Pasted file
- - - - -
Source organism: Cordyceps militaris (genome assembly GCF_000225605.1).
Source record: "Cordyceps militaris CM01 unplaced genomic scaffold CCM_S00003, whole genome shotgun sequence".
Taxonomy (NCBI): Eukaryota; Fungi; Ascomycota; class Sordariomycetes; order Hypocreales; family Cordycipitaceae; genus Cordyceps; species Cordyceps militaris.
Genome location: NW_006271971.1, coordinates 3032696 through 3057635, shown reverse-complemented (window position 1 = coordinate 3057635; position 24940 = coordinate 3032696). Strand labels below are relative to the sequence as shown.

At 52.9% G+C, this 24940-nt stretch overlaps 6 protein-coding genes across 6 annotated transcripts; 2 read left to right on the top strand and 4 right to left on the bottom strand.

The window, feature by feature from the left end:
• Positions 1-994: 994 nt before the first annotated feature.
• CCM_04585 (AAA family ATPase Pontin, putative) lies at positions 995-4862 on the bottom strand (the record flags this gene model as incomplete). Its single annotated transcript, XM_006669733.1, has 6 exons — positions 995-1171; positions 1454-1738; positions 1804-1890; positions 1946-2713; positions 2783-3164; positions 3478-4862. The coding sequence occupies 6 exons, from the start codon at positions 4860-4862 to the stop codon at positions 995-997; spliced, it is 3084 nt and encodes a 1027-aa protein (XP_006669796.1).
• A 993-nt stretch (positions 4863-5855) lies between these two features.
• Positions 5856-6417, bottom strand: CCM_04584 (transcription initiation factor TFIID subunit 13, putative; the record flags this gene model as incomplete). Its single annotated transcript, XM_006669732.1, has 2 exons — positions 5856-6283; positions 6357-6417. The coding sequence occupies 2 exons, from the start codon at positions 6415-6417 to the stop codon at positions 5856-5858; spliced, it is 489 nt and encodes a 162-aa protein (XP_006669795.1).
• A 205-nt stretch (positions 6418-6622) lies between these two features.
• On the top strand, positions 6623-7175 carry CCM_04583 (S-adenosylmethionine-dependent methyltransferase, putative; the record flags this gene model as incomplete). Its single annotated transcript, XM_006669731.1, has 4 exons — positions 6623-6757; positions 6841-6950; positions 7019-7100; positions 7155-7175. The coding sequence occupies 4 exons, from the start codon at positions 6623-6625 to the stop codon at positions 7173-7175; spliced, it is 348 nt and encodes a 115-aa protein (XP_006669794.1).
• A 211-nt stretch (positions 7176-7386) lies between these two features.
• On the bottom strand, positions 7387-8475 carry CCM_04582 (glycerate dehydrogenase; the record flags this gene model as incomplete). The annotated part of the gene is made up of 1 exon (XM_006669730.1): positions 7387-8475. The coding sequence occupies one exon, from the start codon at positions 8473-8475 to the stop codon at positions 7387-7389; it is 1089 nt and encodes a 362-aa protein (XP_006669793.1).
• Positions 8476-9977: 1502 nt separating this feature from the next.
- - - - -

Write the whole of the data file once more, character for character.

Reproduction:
Source organism: Cordyceps militaris (genome assembly GCF_000225605.1).
Source record: "Cordyceps militaris CM01 unplaced genomic scaffold CCM_S00003, whole genome shotgun sequence".
Taxonomy (NCBI): Eukaryota; Fungi; Ascomycota; class Sordariomycetes; order Hypocreales; family Cordycipitaceae; genus Cordyceps; species Cordyceps militaris.
Genome location: NW_006271971.1, coordinates 3032696 through 3057635, shown reverse-complemented (window position 1 = coordinate 3057635; position 24940 = coordinate 3032696). Strand labels below are relative to the sequence as shown.

At 52.9% G+C, this 24940-nt stretch overlaps 6 protein-coding genes across 6 annotated transcripts; 2 read left to right on the top strand and 4 right to left on the bottom strand.

The window, feature by feature from the left end:
• Positions 1-994: 994 nt before the first annotated feature.
• CCM_04585 (AAA family ATPase Pontin, putative) lies at positions 995-4862 on the bottom strand (the record flags this gene model as incomplete). Its single annotated transcript, XM_006669733.1, has 6 exons — positions 995-1171; positions 1454-1738; positions 1804-1890; positions 1946-2713; positions 2783-3164; positions 3478-4862. The coding sequence occupies 6 exons, from the start codon at positions 4860-4862 to the stop codon at positions 995-997; spliced, it is 3084 nt and encodes a 1027-aa protein (XP_006669796.1).
• A 993-nt stretch (positions 4863-5855) lies between these two features.
• Positions 5856-6417, bottom strand: CCM_04584 (transcription initiation factor TFIID subunit 13, putative; the record flags this gene model as incomplete). Its single annotated transcript, XM_006669732.1, has 2 exons — positions 5856-6283; positions 6357-6417. The coding sequence occupies 2 exons, from the start codon at positions 6415-6417 to the stop codon at positions 5856-5858; spliced, it is 489 nt and encodes a 162-aa protein (XP_006669795.1).
• A 205-nt stretch (positions 6418-6622) lies between these two features.
• On the top strand, positions 6623-7175 carry CCM_04583 (S-adenosylmethionine-dependent methyltransferase, putative; the record flags this gene model as incomplete). Its single annotated transcript, XM_006669731.1, has 4 exons — positions 6623-6757; positions 6841-6950; positions 7019-7100; positions 7155-7175. The coding sequence occupies 4 exons, from the start codon at positions 6623-6625 to the stop codon at positions 7173-7175; spliced, it is 348 nt and encodes a 115-aa protein (XP_006669794.1).
• A 211-nt stretch (positions 7176-7386) lies between these two features.
• On the bottom strand, positions 7387-8475 carry CCM_04582 (glycerate dehydrogenase; the record flags this gene model as incomplete). The annotated part of the gene is made up of 1 exon (XM_006669730.1): positions 7387-8475. The coding sequence occupies one exon, from the start codon at positions 8473-8475 to the stop codon at positions 7387-7389; it is 1089 nt and encodes a 362-aa protein (XP_006669793.1).
• Positions 8476-9977: 1502 nt separating this feature from the next.